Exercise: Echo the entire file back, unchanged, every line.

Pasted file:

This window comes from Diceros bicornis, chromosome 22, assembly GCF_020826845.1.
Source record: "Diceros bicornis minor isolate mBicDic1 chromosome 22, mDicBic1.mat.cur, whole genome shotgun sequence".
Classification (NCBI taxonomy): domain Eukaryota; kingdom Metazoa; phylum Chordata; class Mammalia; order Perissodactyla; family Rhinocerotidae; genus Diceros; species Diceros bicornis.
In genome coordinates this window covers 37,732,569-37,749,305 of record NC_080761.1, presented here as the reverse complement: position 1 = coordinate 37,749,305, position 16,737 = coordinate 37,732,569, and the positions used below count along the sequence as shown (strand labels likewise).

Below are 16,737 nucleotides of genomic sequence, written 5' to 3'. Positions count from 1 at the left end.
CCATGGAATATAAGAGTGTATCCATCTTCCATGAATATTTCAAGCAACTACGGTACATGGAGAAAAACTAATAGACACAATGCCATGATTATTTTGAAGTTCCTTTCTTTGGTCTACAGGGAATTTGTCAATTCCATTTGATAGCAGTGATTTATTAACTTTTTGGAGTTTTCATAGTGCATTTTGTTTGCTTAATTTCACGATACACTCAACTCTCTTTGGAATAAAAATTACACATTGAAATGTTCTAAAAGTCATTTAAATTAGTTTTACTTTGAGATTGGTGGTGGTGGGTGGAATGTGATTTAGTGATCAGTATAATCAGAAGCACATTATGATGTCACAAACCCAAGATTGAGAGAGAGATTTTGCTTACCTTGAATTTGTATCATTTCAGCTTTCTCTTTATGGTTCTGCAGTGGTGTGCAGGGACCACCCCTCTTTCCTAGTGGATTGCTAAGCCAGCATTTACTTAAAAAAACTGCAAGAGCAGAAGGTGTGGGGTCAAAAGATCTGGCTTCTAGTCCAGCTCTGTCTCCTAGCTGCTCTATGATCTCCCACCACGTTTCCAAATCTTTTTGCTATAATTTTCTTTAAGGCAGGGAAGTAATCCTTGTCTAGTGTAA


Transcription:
This window comes from Diceros bicornis, chromosome 22, assembly GCF_020826845.1.
Source record: "Diceros bicornis minor isolate mBicDic1 chromosome 22, mDicBic1.mat.cur, whole genome shotgun sequence".
Classification (NCBI taxonomy): domain Eukaryota; kingdom Metazoa; phylum Chordata; class Mammalia; order Perissodactyla; family Rhinocerotidae; genus Diceros; species Diceros bicornis.
In genome coordinates this window covers 37,732,569-37,749,305 of record NC_080761.1, presented here as the reverse complement: position 1 = coordinate 37,749,305, position 16,737 = coordinate 37,732,569, and the positions used below count along the sequence as shown (strand labels likewise).

Below are 16,737 nucleotides of genomic sequence, written 5' to 3'. Positions count from 1 at the left end.
CCATGGAATATAAGAGTGTATCCATCTTCCATGAATATTTCAAGCAACTACGGTACATGGAGAAAAACTAATAGACACAATGCCATGATTATTTTGAAGTTCCTTTCTTTGGTCTACAGGGAATTTGTCAATTCCATTTGATAGCAGTGATTTATTAACTTTTTGGAGTTTTCATAGTGCATTTTGTTTGCTTAATTTCACGATACACTCAACTCTCTTTGGAATAAAAATTACACATTGAAATGTTCTAAAAGTCATTTAAATTAGTTTTACTTTGAGATTGGTGGTGGTGGGTGGAATGTGATTTAGTGATCAGTATAATCAGAAGCACATTATGATGTCACAAACCCAAGATTGAGAGAGAGATTTTGCTTACCTTGAATTTGTATCATTTCAGCTTTCTCTTTATGGTTCTGCAGTGGTGTGCAGGGACCACCCCTCTTTCCTAGTGGATTGCTAAGCCAGCATTTACTTAAAAAAACTGCAAGAGCAGAAGGTGTGGGGTCAAAAGATCTGGCTTCTAGTCCAGCTCTGTCTCCTAGCTGCTCTATGATCTCCCACCACGTTTCCAAATCTTTTTGCTATAATTTTCTTTAAGGCAGGGAAGTAATCCTTGTCTAGTGTAA